var self = this;

        token: this.settings.token

    controller.hears('get task (.*)', ['direct_mention'], function(bot, message) {
        var taskId = message.match[1];

        // Define the "success" callback which will be passed into _getTask()
        var callback = function(task) {
            if (!task) {

            // Add your data from the API response here, and then use this as your reply
            var replyText = 'I found the task: ' + task.title;

            bot.reply(message, replyText);

        // Define the "error" callback, which will be passed into _getTask()
        var errorCallback = function(errorMsg) {
            bot.reply(message, errorMsg);

        // Redacting this method for brevity
        // TL;DR: It uses 'request' to call my API and retrieve task data
        self._getTask(taskId, callback, errorCallback)

The run method is where [most of] the magic happens.  To start, we’re telling our controller (defined above) to “spawn” an instance, passing in our API token via settings.  Then we’re using .startRTM() to use Slack’s Real Time Messaging API.

Next, we want to tell the bot what to listen for.  In my case, I only want it listen to direct mentions.  I am using a regular expression to make sure the message starts with “get task” and then I’m using the last part as the task ID (this looks something like “2016-01-0123”).  Because the AJAX call is asynchronus, and for readability, I’m defining my callback method which calls my API (in a later method) and then formats the message using the response from the API (redacted) and sends it to bot.reply(message, replyText).  For purposes of brevity, I’m not including any of my code to make the API calls for getting data, but all of that happens in _getTask().

I end the file by exporting CollabBot:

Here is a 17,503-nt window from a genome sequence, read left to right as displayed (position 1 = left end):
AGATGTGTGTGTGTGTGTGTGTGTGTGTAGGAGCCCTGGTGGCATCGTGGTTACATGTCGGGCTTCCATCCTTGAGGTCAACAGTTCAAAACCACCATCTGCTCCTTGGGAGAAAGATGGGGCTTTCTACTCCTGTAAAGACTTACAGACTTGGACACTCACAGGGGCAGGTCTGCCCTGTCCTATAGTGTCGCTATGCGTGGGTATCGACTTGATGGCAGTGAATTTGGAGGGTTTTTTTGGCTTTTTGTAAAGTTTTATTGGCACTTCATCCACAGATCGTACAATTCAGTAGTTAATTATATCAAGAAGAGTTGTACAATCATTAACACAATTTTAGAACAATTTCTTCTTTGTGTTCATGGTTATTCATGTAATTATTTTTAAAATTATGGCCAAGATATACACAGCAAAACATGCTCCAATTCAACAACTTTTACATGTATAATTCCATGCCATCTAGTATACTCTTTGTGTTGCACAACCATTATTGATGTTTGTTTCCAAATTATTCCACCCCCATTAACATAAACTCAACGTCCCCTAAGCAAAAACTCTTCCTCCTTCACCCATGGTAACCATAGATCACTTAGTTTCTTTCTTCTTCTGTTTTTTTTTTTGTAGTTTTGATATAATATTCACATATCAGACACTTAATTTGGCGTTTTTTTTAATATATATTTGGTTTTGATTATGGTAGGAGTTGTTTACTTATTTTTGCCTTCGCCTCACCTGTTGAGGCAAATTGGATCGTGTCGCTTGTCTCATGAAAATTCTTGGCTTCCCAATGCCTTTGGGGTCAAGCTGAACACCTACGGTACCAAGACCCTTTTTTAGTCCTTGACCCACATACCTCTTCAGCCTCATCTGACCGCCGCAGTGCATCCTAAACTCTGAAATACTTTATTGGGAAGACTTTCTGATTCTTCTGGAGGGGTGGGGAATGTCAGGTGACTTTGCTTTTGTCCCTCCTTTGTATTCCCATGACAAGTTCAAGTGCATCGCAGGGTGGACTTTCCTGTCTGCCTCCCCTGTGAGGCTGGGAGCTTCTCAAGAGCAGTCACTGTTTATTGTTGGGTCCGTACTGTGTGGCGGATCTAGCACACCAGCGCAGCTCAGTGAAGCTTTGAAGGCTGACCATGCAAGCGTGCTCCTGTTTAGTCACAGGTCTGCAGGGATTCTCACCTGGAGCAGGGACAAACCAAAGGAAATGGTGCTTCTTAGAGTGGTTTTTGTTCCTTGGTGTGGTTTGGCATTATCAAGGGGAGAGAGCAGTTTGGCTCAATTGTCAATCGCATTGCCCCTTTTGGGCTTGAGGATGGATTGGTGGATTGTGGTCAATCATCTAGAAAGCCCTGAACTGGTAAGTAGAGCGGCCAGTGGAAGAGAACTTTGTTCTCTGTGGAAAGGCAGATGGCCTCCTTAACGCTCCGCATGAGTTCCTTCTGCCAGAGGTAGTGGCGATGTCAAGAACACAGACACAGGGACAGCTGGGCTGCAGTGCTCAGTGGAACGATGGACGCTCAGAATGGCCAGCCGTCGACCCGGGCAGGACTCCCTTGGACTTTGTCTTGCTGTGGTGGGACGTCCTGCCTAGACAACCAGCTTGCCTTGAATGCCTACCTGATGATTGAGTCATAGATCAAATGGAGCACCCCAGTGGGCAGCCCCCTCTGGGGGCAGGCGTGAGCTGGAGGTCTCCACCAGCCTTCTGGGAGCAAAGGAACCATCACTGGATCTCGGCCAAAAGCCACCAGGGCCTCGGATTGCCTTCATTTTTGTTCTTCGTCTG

module.exports = CollabBot;

Setting up to run

The final piece of code we have to write is index.js which is responsible for telling Node how to run the bot (the collab-bot.js file).  This file is pretty straightforward here goes:

'use strict';

var CollabBot = require('./collab-bot');

var settings = {
    token: '<your-slackbot-token>',
    collab: {
        apiUrl: 'http://localhost:1444/api/',
        appUrl: 'http://localhost:1444/',
        username: '<username>',
        token: '<api-token>'

var collabBot = new CollabBot(settings);

To start, we’re simply using require to “include” CollabBot.  From there, we’re defining the settings our bot needs to run.  Most of these are for my API specfiically, but the required one for any bot will be the token, which is your Slackbot’s API token (from above).

I’m then instantiating a new CollabBot, passing in my settings object, and then calling .run().


Overall, the process was pretty straightforward.  My colleagues and I have been talking about many other ideas for bots to built as well as various integrations.  Although not everyone agrees, Bots do make things a little faster and simpler, as they enable you to automate repetitive tasks.  Have fun bot-ing!  Share what other bots you’ve made (or use) in the comments below.

PS.  Interested in Collab?  Get in touch to see if you’re a good fit for beta testing!